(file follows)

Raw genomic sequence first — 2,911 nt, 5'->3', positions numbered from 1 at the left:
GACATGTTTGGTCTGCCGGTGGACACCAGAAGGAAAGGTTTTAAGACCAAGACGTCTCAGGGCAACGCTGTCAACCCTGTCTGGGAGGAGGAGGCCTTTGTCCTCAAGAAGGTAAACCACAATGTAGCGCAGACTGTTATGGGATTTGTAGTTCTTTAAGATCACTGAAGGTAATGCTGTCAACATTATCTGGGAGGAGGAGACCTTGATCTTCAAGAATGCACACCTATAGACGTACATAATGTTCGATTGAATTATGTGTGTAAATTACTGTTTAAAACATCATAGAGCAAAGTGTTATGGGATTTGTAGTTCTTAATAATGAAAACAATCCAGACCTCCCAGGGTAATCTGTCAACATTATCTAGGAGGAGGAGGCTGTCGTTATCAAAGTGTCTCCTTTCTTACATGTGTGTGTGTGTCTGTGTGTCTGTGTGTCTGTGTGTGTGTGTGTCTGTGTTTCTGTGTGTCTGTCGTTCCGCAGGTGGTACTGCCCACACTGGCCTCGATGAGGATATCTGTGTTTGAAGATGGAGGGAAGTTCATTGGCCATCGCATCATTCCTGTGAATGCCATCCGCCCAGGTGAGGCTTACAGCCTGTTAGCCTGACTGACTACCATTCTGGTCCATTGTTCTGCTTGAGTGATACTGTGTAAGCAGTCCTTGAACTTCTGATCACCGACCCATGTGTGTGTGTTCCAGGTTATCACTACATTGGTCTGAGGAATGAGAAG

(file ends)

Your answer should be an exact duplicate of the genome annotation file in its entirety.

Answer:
Raw genomic sequence first — 2,911 nt, 5'->3', positions numbered from 1 at the left:
GACATGTTTGGTCTGCCGGTGGACACCAGAAGGAAAGGTTTTAAGACCAAGACGTCTCAGGGCAACGCTGTCAACCCTGTCTGGGAGGAGGAGGCCTTTGTCCTCAAGAAGGTAAACCACAATGTAGCGCAGACTGTTATGGGATTTGTAGTTCTTTAAGATCACTGAAGGTAATGCTGTCAACATTATCTGGGAGGAGGAGACCTTGATCTTCAAGAATGCACACCTATAGACGTACATAATGTTCGATTGAATTATGTGTGTAAATTACTGTTTAAAACATCATAGAGCAAAGTGTTATGGGATTTGTAGTTCTTAATAATGAAAACAATCCAGACCTCCCAGGGTAATCTGTCAACATTATCTAGGAGGAGGAGGCTGTCGTTATCAAAGTGTCTCCTTTCTTACATGTGTGTGTGTGTCTGTGTGTCTGTGTGTCTGTGTGTGTGTGTGTCTGTGTTTCTGTGTGTCTGTCGTTCCGCAGGTGGTACTGCCCACACTGGCCTCGATGAGGATATCTGTGTTTGAAGATGGAGGGAAGTTCATTGGCCATCGCATCATTCCTGTGAATGCCATCCGCCCAGGTGAGGCTTACAGCCTGTTAGCCTGACTGACTACCATTCTGGTCCATTGTTCTGCTTGAGTGATACTGTGTAAGCAGTCCTTGAACTTCTGATCACCGACCCATGTGTGTGTGTTCCAGGTTATCACTACATTGGTCTGAGGAATGAGAAG